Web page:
Oil falls below $90 a barrel

FILE - This Nov. 13, 2009 file photo shows an oil pump working in the Persian Gulf desert field of Sakhir, Bahrain. The price of oil dropped below $90 on Wednesday, May 23, 2012 for the first time in nearly seven months as U.S. supplies continue to grow. (AP Photo/Hasan Jamali)
FILE - This Nov. 13, 2009 file photo shows an oil pump working in the Persian Gulf desert field of Sakhir, Bahrain. The price of oil dropped below $90 on Wednesday, May 23, 2012 for the first time in nearly seven months as U.S. supplies continue to grow. (AP Photo/Hasan Jamali)
Posted: May 25, 2012

Oil tumbled below $90 a barrel in New York Wednesday, erasing gains through 2011, as U.S. supplies increased to a 22-year high and European leaders met to discuss the euro region’s debt crisis.

Futures fell 2.1 percent after the Energy Department said stockpiles rose 883,000 barrels to 382.5 million barrels last week. The European Union summit is the 18th since Greece was shaken by debt and the first since an anti-austerity campaign carried Francois Hollande to France’s presidency. The euro sank to the lowest level in almost two years.

“We’re heading lower because supplies continue to rise and the dollar is surging against the euro, hurting all commodities,” said Todd Horwitz, chief strategist at Adam Mesh Trading Group in Chicago. “‘I’m looking for prices to fall to the mid-$80s and eventually test last summer’s low of near $75.”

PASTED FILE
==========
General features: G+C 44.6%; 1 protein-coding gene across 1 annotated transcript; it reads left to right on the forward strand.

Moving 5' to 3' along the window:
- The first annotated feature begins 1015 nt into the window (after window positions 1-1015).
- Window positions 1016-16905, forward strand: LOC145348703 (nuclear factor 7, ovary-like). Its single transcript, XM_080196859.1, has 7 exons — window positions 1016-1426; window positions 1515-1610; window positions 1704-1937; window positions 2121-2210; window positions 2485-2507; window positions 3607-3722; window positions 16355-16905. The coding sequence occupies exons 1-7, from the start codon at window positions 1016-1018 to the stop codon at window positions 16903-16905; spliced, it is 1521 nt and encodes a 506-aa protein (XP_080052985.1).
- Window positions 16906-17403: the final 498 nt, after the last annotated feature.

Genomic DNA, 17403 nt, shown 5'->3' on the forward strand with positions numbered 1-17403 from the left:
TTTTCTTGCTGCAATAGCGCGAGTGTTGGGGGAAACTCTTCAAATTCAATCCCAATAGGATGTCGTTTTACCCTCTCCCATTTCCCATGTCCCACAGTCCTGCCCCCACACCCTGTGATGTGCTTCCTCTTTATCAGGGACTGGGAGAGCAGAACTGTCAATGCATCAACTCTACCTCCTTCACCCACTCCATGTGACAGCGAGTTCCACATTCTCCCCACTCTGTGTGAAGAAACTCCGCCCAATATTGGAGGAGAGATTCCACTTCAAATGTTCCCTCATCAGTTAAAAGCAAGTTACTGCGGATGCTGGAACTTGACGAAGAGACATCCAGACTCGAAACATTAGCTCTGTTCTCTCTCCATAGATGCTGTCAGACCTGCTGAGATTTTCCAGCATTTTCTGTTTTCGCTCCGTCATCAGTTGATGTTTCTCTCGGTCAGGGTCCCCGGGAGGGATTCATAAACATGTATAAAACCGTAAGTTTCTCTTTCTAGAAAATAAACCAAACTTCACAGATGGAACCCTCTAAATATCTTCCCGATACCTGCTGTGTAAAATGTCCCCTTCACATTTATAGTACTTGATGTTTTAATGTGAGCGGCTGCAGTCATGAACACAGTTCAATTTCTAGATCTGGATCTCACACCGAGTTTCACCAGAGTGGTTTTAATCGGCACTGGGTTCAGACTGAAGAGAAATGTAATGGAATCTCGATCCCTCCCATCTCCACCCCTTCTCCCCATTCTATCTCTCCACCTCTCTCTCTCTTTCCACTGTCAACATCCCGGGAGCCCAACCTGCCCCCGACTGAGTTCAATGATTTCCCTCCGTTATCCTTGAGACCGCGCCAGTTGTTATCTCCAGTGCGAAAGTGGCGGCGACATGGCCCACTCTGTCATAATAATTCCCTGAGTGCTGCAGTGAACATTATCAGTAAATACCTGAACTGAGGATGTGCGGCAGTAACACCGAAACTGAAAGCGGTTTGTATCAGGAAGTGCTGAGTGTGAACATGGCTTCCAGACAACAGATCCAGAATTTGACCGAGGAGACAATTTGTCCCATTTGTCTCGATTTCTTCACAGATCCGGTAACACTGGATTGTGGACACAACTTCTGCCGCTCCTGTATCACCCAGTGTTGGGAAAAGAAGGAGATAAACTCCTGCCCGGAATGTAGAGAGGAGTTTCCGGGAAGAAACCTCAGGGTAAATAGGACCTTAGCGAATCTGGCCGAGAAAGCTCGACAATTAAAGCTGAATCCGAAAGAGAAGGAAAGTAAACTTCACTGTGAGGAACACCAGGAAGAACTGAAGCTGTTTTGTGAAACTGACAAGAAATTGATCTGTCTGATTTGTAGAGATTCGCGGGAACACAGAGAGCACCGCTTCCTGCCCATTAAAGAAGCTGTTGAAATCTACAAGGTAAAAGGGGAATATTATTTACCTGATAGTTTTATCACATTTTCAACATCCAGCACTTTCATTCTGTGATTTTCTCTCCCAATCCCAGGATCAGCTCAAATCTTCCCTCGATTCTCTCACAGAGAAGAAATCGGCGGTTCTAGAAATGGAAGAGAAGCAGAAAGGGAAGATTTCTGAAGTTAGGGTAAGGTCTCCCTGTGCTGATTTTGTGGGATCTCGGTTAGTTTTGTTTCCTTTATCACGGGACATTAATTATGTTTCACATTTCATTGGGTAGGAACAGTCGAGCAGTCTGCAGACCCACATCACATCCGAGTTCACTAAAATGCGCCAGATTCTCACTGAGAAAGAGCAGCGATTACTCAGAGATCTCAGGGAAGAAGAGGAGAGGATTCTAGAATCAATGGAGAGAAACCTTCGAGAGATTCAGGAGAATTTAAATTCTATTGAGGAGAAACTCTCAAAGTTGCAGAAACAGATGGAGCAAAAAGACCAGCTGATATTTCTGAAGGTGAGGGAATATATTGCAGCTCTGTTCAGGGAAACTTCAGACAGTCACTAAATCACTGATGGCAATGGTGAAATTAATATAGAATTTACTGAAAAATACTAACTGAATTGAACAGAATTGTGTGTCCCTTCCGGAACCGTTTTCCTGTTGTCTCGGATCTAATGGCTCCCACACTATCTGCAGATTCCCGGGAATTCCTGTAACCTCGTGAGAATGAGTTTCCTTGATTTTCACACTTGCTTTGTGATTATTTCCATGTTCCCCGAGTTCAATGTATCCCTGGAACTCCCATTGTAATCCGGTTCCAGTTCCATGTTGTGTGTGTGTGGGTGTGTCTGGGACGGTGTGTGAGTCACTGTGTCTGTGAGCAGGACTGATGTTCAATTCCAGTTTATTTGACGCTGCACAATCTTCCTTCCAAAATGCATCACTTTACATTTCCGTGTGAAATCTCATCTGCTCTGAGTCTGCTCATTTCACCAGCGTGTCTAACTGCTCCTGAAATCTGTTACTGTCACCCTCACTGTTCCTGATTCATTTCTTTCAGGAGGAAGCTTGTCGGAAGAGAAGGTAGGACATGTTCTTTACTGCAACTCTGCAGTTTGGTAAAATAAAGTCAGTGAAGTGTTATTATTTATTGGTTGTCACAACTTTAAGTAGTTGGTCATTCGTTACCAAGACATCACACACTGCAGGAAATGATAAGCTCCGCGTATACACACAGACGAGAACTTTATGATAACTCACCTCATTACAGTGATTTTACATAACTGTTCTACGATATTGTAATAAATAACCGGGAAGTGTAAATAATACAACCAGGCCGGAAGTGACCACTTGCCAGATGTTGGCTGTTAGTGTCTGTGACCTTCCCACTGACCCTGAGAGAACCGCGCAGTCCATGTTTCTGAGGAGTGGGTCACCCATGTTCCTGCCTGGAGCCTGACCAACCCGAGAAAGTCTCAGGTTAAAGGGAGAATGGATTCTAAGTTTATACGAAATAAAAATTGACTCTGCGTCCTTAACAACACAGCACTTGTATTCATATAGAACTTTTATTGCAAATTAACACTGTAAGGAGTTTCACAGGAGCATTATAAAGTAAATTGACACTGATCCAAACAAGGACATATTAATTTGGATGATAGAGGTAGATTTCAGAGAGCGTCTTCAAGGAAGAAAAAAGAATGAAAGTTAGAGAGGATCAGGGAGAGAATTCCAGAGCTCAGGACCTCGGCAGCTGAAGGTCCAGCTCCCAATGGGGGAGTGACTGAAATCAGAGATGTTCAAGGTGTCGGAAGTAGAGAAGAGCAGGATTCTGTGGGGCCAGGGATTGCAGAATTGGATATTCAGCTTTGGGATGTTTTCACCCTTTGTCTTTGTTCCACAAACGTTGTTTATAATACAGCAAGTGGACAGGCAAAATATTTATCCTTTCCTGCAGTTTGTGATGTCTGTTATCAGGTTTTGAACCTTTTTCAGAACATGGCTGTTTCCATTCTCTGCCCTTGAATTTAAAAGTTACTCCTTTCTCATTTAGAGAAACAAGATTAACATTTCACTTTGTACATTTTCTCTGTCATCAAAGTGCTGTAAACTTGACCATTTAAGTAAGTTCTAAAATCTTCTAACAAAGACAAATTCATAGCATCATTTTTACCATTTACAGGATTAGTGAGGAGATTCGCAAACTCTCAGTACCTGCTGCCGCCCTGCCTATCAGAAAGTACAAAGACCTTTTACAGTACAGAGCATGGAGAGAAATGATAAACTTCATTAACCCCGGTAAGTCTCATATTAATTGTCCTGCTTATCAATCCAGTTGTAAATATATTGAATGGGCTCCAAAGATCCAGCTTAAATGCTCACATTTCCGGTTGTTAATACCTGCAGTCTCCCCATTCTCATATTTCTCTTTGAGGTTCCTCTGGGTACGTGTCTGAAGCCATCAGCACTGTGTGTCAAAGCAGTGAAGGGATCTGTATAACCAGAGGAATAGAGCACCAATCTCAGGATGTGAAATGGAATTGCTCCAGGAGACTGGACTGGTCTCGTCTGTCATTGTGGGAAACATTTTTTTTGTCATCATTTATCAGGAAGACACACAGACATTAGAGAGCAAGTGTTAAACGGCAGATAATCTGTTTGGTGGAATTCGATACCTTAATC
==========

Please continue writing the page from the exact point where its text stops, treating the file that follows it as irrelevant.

Crude oil for July delivery fell $1.95 to $89.90 a barrel on the New York Mercantile Exchange, the lowest settlement since Oct. 21. Prices are down 9 percent this year.

Brent oil for July settlement fell $2.85, or 2.6 percent, to end the session at $105.56 a barrel on the London-based ICE Futures Europe exchange, the lowest level since Dec. 19.

U.S. crude inventories reached their highest level since August 1990.

Crude output increased 90,000 barrels a day to 6.24 million, the highest level since February 1999. Production has climbed 12 percent in the past year.

Gasoline inventories fell 3.3 million barrels to 201 million, the report showed. Demand for the fuel tumbled 3.8 percent to 8.63 million barrels a day, the biggest decline since the week ended Jan. 6.

The euro slipped as much as 1.1 percent to $1.2545, the lowest level against the dollar since July 2010. A falling euro reduces the appeal of raw materials as an investment. The Standard & Poor’s GSCI Index of 24 commodities was down 1.9 percent and touched the lowest level since December.

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